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Borat: Cultural Learnings Of America For Make Benefit Glorious Nation of Kazakhstan [2006] [DVD]

3.8 out of 5 stars 231 customer reviews

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Product details

  • Actors: Sacha Baron Cohen, Ken Davitian, Pamela Anderson
  • Format: DTS Surround Sound, PAL, Dolby, Colour
  • Language: English
  • Audio Description: English
  • Region: Region 2 (This DVD may not be viewable outside Europe. Read more about DVD formats.)
  • Aspect Ratio: 16:9 - 1.85:1
  • Number of discs: 1
  • Classification: 15
  • Studio: 20th Century Fox Home Entertainment
  • DVD Release Date: 5 Mar. 2007
  • Run Time: 80 minutes
  • Average Customer Review: 3.8 out of 5 stars  See all reviews (231 customer reviews)
  • Delivery information: We cannot deliver certain products outside mainland UK ( Details). We will only be able to confirm if this product can be delivered to your chosen address when you enter your delivery address at checkout.
  • ASIN: B000IOM9W0
  • Amazon Bestsellers Rank: 3,587 in DVD & Blu-ray (See Top 100 in DVD & Blu-ray)
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Product description

Product Description

Feature mockumentary starring Sacha Baron Cohen that brings one of the 'Da Ali G Show' star's most popular characters to life on the big screen. Borat Sagdiyev (Cohen) is a leading journalist from Kazakhstan's state-run television network. He is sent to the United States to report on all aspects of American life. However, after stumbling across an episode of 'Baywatch' while channel-surfing in his hotel room, Borat becomes more interested in locating and marrying the show's star, Pamela Anderson. He purchases a ramshackle ice-cream truck in which he and his faithful producer Azamat (Ken Davitan) make their way across the Great Plains and on to the sunny West Coast - all the while coming into contact with a wide variety of 'typical' Americans.

From Amazon.co.uk

It takes a certain kind of comic genius to create a character who is, to quote the classic Sondheim lyric, appealing and appalling. But be forewarned: Borat is not "something for everyone." It arrives as advertised as one of the most outrageous, most offensive, and funniest films in years. Kazakhstan journalist Borat Sagdiyev (Sacha Baron Cohen reprising the popular character from his Da Ali G Show, leaves his humble village to come to "U.S. of A" to film a documentary. After catching an episode of Baywatch in his New York hotel room, he impulsively scuttles his plans and, accompanied by his fat, hirsute producer (Hardy to his Laurel), proceeds to California to pursue the object of his obsession, Pamela Anderson. Borat is not about how he finds America; it's about how America finds him in a series of increasingly cringe-worthy scenes. Borat, with his '70s mustache, well-worn grey suit, and outrageously backwards attitudes (especially where Jews are concerned) interacts with a cross-section of the populace, catching them, a la Alan Funt on Candid Camera, in the act of being themselves.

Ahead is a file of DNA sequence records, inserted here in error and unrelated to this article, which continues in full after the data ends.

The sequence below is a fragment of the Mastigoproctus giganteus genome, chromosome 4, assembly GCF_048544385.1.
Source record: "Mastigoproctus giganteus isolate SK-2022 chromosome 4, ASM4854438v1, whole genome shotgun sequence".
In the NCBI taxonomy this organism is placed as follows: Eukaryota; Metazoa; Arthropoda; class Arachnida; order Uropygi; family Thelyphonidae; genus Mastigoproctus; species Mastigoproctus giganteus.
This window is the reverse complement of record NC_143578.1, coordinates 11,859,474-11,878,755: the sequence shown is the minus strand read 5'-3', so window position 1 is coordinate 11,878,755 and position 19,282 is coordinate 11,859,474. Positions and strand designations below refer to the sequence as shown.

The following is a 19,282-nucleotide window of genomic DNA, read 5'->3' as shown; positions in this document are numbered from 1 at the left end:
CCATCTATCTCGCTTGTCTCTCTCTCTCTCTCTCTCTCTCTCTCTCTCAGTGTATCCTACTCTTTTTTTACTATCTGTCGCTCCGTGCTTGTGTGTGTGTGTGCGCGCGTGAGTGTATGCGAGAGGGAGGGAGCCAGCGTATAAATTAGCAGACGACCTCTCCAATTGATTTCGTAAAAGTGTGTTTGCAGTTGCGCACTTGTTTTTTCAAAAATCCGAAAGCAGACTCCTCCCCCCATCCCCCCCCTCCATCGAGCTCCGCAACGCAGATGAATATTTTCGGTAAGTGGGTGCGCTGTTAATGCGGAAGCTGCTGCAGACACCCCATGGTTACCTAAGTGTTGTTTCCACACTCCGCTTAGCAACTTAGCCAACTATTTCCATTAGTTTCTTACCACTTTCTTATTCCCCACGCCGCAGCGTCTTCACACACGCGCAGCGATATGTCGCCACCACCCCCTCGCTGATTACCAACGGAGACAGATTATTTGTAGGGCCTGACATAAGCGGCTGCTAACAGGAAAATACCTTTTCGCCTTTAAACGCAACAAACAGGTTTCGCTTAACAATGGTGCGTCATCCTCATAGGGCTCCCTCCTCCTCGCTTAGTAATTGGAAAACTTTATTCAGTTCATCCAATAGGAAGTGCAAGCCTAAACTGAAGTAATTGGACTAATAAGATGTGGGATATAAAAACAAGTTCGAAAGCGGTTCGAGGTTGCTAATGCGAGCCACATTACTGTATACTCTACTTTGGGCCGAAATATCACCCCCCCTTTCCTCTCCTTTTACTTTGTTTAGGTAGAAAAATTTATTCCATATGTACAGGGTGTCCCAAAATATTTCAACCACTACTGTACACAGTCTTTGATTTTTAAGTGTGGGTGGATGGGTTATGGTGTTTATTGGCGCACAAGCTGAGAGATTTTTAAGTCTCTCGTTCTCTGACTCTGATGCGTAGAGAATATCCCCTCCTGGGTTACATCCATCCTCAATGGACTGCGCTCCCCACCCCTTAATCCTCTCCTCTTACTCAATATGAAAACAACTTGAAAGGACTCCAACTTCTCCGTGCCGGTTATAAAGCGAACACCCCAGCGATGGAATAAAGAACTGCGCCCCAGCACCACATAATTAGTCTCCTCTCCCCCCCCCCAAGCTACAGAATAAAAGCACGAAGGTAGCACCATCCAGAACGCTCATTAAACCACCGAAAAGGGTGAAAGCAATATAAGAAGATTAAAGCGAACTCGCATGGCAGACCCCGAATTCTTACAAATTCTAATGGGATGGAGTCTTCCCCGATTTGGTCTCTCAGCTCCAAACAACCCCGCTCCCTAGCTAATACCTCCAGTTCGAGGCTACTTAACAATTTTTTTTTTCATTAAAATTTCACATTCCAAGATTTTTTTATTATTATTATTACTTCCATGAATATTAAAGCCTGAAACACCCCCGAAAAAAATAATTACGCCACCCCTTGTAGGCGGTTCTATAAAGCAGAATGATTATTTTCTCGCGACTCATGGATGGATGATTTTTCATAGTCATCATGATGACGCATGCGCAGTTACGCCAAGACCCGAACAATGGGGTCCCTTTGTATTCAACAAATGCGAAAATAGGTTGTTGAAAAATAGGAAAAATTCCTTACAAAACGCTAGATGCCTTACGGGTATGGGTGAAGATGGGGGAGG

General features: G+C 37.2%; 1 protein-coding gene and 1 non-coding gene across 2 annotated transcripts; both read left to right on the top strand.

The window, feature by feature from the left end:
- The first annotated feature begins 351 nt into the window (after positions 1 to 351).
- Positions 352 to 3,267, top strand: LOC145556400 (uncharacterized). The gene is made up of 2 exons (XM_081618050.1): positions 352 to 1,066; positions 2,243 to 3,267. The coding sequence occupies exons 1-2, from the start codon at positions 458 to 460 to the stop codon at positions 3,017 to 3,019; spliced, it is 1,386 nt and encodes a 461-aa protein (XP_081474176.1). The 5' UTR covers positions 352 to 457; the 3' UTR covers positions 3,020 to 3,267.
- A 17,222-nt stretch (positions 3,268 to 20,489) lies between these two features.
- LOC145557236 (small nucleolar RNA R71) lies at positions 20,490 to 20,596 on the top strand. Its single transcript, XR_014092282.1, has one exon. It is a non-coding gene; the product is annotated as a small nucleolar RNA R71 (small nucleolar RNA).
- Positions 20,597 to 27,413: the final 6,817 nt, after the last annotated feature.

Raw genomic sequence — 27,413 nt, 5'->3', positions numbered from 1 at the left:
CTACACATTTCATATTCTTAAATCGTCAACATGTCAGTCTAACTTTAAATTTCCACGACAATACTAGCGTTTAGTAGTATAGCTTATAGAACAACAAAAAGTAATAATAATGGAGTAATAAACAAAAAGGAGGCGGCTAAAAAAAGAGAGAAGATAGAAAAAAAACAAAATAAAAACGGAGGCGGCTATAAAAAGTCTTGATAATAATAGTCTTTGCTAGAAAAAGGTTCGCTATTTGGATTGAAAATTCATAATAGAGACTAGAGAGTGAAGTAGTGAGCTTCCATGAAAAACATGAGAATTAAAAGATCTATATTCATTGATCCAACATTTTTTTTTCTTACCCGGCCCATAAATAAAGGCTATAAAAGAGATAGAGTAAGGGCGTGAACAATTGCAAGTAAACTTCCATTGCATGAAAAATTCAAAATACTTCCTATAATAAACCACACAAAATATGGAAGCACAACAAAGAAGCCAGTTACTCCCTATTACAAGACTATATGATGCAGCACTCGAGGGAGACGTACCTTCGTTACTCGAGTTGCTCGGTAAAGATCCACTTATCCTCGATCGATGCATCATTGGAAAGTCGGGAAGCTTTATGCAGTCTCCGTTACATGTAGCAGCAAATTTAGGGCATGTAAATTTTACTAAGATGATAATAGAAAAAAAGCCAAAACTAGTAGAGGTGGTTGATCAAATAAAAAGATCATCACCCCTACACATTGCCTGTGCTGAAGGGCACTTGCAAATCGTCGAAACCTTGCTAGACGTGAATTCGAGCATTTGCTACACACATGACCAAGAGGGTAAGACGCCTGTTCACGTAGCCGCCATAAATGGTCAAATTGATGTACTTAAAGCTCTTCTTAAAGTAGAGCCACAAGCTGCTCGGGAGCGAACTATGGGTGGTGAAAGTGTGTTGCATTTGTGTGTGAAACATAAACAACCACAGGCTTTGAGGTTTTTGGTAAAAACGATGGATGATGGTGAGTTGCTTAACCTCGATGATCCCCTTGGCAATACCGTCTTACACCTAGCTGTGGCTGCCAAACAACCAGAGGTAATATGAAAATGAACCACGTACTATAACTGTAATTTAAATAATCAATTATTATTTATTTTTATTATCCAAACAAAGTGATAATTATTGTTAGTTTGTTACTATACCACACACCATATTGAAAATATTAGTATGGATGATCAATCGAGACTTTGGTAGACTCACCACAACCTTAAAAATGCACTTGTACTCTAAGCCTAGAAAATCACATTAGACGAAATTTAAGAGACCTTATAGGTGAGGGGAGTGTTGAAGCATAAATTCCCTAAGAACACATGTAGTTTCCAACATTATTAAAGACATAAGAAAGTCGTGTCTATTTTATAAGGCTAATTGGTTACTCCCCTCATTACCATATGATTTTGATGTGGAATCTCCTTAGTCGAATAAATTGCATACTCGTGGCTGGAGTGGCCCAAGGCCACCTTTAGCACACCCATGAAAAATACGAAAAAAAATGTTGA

Early on, an unwitting humour coach advises Borat about various types of jokes. Borat asks if his brother's retardation is a ripe subject for comedy. The coach patiently replies, "That would not be funny in America." NOT! Borat is subversively, bracingly funny. When it comes to exploring uncharted territory of what is and is not appropriate or politically correct, Borat knows no boundaries, as when he brings a fancy dinner with the southern gentry to a halt after returning from the bathroom with a bag of his feces ("The cultural differences are vast," his hostess graciously/patronisingly offers), or turns cheers to boos at a rodeo when he calls for bloodlust against the Iraqis and mangles "The Star Spangled Banner."

Success, John F. Kennedy once said, has a thousand fathers. A paternity test on Borat might reveal traces of Bill Dana’s Jose Jimenez, Andy Kaufman, Michael Moore, The Jamie Kennedy Xperiment, and Jackass. Some scenes seem to have been staged (a game Anderson, whom Borat confronts at a book signing, was reportedly in on the setup), but others, as the growing litany of lawsuits attests, were not. All too real is Borat's encounter with loutish Southern frat boys who reveal their sexism and racism, and the disturbing moment when he asks a gun store owner what gun he would recommend to "kill a Jew" (a Glock automatic is the matter-of-fact reply). Comedy is not pretty, and in Borat it can get downright ugly, as when Borat and his producer get jiggly with it during a nude fight that spills out from their hotel room into the hallway, elevator, lobby and finally, a mortgage brokers association banquet. High-five! --Donald Liebenson


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